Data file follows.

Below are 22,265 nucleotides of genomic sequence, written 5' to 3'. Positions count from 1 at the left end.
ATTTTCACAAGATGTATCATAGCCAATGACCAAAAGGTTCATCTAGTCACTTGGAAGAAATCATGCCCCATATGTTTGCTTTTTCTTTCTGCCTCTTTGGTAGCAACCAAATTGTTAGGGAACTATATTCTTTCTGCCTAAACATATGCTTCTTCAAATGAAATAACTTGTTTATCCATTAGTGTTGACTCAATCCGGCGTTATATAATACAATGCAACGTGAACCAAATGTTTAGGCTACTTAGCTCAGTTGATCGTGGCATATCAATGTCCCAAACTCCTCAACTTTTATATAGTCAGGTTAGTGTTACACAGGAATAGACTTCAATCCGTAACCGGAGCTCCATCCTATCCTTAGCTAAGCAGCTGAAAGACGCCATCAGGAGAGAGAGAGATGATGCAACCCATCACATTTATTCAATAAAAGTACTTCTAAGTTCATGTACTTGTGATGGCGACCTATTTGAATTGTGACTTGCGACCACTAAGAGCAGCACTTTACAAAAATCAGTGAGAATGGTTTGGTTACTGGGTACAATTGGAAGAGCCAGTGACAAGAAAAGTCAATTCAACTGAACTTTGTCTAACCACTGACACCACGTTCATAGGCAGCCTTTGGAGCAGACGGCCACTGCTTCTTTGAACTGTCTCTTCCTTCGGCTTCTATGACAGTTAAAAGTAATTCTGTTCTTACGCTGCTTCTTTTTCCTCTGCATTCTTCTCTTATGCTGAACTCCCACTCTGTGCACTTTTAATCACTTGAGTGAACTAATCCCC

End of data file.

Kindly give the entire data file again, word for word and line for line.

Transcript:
Below are 22,265 nucleotides of genomic sequence, written 5' to 3'. Positions count from 1 at the left end.
ATTTTCACAAGATGTATCATAGCCAATGACCAAAAGGTTCATCTAGTCACTTGGAAGAAATCATGCCCCATATGTTTGCTTTTTCTTTCTGCCTCTTTGGTAGCAACCAAATTGTTAGGGAACTATATTCTTTCTGCCTAAACATATGCTTCTTCAAATGAAATAACTTGTTTATCCATTAGTGTTGACTCAATCCGGCGTTATATAATACAATGCAACGTGAACCAAATGTTTAGGCTACTTAGCTCAGTTGATCGTGGCATATCAATGTCCCAAACTCCTCAACTTTTATATAGTCAGGTTAGTGTTACACAGGAATAGACTTCAATCCGTAACCGGAGCTCCATCCTATCCTTAGCTAAGCAGCTGAAAGACGCCATCAGGAGAGAGAGAGATGATGCAACCCATCACATTTATTCAATAAAAGTACTTCTAAGTTCATGTACTTGTGATGGCGACCTATTTGAATTGTGACTTGCGACCACTAAGAGCAGCACTTTACAAAAATCAGTGAGAATGGTTTGGTTACTGGGTACAATTGGAAGAGCCAGTGACAAGAAAAGTCAATTCAACTGAACTTTGTCTAACCACTGACACCACGTTCATAGGCAGCCTTTGGAGCAGACGGCCACTGCTTCTTTGAACTGTCTCTTCCTTCGGCTTCTATGACAGTTAAAAGTAATTCTGTTCTTACGCTGCTTCTTTTTCCTCTGCATTCTTCTCTTATGCTGAACTCCCACTCTGTGCACTTTTAATCACTTGAGTGAACTAATCCCC